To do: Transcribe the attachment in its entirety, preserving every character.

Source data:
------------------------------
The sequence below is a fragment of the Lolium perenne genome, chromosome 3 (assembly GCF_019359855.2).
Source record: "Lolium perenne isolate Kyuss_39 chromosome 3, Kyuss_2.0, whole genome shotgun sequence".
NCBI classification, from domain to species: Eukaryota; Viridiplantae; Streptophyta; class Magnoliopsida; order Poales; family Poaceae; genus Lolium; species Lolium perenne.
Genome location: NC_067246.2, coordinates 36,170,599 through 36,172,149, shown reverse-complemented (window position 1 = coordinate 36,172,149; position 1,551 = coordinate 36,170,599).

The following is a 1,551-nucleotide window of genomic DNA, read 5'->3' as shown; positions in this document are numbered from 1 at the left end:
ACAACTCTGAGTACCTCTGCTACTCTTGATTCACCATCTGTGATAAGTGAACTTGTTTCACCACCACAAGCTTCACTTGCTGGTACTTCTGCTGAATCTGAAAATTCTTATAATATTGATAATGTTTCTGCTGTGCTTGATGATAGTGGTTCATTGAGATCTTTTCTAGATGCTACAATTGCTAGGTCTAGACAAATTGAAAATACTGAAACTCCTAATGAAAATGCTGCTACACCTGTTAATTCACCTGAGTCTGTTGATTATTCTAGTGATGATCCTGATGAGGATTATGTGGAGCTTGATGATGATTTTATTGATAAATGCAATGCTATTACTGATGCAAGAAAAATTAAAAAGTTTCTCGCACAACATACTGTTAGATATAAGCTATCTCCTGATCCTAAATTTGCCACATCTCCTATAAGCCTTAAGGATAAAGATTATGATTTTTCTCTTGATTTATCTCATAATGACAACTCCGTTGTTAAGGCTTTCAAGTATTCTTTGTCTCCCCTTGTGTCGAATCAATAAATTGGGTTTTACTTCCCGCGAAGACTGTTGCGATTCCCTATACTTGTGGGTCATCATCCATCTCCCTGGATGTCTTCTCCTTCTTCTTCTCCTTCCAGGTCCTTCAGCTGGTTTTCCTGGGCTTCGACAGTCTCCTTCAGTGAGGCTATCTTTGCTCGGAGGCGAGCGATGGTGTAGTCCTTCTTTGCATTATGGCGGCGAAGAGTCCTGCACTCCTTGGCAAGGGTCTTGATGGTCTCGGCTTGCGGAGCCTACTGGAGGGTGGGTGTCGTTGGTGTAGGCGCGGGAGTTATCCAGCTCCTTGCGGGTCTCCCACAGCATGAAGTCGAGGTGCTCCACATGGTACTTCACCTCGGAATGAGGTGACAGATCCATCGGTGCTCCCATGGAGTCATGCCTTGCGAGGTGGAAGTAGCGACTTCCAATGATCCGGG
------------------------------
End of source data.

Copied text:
The sequence below is a fragment of the Lolium perenne genome, chromosome 3 (assembly GCF_019359855.2).
Source record: "Lolium perenne isolate Kyuss_39 chromosome 3, Kyuss_2.0, whole genome shotgun sequence".
NCBI classification, from domain to species: Eukaryota; Viridiplantae; Streptophyta; class Magnoliopsida; order Poales; family Poaceae; genus Lolium; species Lolium perenne.
Genome location: NC_067246.2, coordinates 36,170,599 through 36,172,149, shown reverse-complemented (window position 1 = coordinate 36,172,149; position 1,551 = coordinate 36,170,599).

The following is a 1,551-nucleotide window of genomic DNA, read 5'->3' as shown; positions in this document are numbered from 1 at the left end:
ACAACTCTGAGTACCTCTGCTACTCTTGATTCACCATCTGTGATAAGTGAACTTGTTTCACCACCACAAGCTTCACTTGCTGGTACTTCTGCTGAATCTGAAAATTCTTATAATATTGATAATGTTTCTGCTGTGCTTGATGATAGTGGTTCATTGAGATCTTTTCTAGATGCTACAATTGCTAGGTCTAGACAAATTGAAAATACTGAAACTCCTAATGAAAATGCTGCTACACCTGTTAATTCACCTGAGTCTGTTGATTATTCTAGTGATGATCCTGATGAGGATTATGTGGAGCTTGATGATGATTTTATTGATAAATGCAATGCTATTACTGATGCAAGAAAAATTAAAAAGTTTCTCGCACAACATACTGTTAGATATAAGCTATCTCCTGATCCTAAATTTGCCACATCTCCTATAAGCCTTAAGGATAAAGATTATGATTTTTCTCTTGATTTATCTCATAATGACAACTCCGTTGTTAAGGCTTTCAAGTATTCTTTGTCTCCCCTTGTGTCGAATCAATAAATTGGGTTTTACTTCCCGCGAAGACTGTTGCGATTCCCTATACTTGTGGGTCATCATCCATCTCCCTGGATGTCTTCTCCTTCTTCTTCTCCTTCCAGGTCCTTCAGCTGGTTTTCCTGGGCTTCGACAGTCTCCTTCAGTGAGGCTATCTTTGCTCGGAGGCGAGCGATGGTGTAGTCCTTCTTTGCATTATGGCGGCGAAGAGTCCTGCACTCCTTGGCAAGGGTCTTGATGGTCTCGGCTTGCGGAGCCTACTGGAGGGTGGGTGTCGTTGGTGTAGGCGCGGGAGTTATCCAGCTCCTTGCGGGTCTCCCACAGCATGAAGTCGAGGTGCTCCACATGGTACTTCACCTCGGAATGAGGTGACAGATCCATCGGTGCTCCCATGGAGTCATGCCTTGCGAGGTGGAAGTAGCGACTTCCAATGATCCGGG